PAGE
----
St. Paul of the Cross, Our Founder
St. Paul of the Cross was born in Ovada, Italy in 1694. He was drawn early to a life of prayer and good works, and this path finally led him to form the Congregation of the Passion. Missioner extraordinary, mystic who reached surpassing heights of contemplation and spiritual guide. He prayed for fifty years for the return of England to christian unity. Died in 1775.
For further reading you may click on this link St Paul of the Cross
The Blessed Dominic Barberi
The Blessed Dominic Barberi CP was one of the glories of the Church in England. Born near Rome in 1792 and orphaned at a young age, he was denied a proper education by family circumstances, but received a divine intimation early in his life that he would one day work in Northern Europe and England. He joined the Passionists, faced and overcame continuing obstacles in the pursuit of his divine call, and finally came to England in 1841. He died in 1849 worn out with preaching missions and work for the return of England to christian unity. He is buried in the Passionist church in St. Helen’s, Lancs. During his life he received John Henry Newman into the Catholic Church. Beatified in 1963 during the Second Vatican Council. Another miracle is needed for his canonization.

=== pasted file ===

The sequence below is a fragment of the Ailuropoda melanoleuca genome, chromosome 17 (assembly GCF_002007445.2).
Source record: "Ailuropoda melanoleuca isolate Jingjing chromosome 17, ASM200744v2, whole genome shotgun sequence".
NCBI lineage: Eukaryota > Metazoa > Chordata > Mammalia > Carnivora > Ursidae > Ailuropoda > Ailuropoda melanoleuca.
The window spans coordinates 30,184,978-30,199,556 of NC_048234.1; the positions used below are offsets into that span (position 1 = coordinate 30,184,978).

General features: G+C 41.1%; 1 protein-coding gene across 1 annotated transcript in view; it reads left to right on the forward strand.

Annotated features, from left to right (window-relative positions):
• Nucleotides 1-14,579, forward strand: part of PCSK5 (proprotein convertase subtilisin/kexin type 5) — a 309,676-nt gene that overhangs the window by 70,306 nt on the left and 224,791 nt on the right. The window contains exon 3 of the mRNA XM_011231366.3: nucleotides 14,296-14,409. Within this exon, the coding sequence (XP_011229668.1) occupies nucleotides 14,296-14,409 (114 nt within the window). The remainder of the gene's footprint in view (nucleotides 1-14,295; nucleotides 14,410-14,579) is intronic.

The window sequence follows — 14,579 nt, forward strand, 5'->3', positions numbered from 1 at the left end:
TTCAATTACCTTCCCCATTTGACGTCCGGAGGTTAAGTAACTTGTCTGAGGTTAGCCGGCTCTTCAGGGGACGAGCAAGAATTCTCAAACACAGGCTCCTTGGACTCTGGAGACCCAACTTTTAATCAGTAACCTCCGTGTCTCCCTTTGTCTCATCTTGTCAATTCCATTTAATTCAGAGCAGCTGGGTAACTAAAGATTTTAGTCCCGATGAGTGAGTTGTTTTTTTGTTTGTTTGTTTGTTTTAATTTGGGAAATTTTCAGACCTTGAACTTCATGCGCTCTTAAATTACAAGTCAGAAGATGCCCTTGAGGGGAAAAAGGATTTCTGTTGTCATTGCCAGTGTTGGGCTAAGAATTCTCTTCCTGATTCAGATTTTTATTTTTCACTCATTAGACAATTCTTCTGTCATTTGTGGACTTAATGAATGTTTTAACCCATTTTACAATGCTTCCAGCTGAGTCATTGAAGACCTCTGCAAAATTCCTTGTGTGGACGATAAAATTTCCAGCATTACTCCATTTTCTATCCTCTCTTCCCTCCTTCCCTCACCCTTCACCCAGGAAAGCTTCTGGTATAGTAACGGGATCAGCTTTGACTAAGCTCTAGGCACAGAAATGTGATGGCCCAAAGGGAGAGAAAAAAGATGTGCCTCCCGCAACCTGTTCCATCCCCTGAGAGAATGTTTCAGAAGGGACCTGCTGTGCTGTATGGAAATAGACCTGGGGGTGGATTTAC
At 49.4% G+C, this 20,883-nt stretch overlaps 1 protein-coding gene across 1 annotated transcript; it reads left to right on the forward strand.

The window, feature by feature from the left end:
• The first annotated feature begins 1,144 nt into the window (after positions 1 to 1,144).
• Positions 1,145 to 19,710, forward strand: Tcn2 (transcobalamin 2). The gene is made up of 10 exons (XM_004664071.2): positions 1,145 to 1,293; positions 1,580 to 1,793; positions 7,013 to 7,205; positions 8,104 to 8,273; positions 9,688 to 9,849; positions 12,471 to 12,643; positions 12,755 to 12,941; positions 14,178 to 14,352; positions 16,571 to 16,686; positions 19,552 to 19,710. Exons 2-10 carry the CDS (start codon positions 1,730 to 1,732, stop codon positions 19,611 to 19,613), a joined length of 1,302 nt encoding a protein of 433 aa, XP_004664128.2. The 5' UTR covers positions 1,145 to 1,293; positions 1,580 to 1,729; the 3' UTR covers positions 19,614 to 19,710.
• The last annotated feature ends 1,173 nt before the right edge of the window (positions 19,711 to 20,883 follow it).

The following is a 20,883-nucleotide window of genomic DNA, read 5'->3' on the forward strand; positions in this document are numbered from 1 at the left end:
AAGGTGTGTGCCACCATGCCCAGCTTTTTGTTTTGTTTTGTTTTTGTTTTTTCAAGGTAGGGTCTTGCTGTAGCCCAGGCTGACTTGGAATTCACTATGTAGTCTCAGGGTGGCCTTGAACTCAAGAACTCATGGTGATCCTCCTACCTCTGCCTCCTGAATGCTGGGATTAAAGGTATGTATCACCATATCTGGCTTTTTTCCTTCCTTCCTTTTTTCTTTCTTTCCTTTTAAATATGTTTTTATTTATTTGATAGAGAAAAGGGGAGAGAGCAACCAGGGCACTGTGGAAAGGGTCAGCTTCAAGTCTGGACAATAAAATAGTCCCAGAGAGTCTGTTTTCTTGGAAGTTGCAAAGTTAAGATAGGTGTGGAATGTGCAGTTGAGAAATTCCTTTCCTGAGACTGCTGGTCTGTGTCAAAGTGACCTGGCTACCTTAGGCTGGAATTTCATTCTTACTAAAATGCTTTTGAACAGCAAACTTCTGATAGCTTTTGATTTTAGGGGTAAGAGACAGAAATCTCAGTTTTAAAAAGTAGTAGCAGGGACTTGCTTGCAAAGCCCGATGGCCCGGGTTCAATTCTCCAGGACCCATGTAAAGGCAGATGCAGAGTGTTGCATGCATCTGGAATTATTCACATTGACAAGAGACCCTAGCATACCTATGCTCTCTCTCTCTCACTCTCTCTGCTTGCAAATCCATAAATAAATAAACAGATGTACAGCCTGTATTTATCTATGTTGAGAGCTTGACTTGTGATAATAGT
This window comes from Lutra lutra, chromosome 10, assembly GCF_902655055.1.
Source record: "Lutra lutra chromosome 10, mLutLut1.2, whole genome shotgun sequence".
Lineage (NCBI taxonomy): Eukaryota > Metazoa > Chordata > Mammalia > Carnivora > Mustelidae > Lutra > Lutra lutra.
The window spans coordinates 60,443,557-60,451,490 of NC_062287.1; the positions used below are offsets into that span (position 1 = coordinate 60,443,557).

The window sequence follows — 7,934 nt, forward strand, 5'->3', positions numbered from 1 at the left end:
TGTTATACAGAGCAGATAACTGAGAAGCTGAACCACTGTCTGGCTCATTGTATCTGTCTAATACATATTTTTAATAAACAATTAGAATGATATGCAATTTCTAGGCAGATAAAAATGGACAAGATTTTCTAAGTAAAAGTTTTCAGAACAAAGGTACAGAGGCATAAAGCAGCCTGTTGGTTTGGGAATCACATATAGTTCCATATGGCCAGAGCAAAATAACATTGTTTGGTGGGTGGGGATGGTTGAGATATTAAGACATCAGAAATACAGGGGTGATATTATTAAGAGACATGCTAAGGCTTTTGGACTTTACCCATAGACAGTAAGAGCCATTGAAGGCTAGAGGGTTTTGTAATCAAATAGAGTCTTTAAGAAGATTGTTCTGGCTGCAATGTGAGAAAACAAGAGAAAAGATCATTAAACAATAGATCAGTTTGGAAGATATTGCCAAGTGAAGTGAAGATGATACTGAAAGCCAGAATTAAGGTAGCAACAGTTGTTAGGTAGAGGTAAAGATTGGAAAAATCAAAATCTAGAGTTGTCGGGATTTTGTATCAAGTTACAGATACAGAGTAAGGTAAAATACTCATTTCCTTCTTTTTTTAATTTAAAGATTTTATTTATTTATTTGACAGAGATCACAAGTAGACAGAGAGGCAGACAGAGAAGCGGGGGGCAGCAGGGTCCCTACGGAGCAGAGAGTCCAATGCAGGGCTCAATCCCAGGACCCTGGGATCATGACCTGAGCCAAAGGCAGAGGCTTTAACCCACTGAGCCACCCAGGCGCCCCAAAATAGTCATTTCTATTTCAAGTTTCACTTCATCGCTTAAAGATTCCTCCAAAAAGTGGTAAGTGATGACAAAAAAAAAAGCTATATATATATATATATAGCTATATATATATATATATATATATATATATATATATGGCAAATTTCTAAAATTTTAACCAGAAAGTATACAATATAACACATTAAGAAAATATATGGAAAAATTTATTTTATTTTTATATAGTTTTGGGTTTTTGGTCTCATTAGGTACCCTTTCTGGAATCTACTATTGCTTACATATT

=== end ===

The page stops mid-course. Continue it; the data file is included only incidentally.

Parish Priest – Fr. George Koloth, C. P. , Fr. Jenish, C. P.(Asst.)
Betty Pires, Jennifer Buckley, Kamila Copeman, Lorraine Redmond(Chair), Marilyn Maria, Noreen Feeley, Roni Collins, Roxane Stirling, Ed Tierney(Secretary), Fessehaye Woldesus, Frank Larkin, Martin Sacdalan, and Nicholas Baumgartner.
Elizabeth Millar, Betty Pires, Mike Casey (Secretary), Gerald Libar, David Donnelly, Varun Gupta
Conservation and Development Committee
Yosien Burke, Naomi Day, Betty Pires, and Federico Faravelli
Parish Centre Committee
Creating a safe environment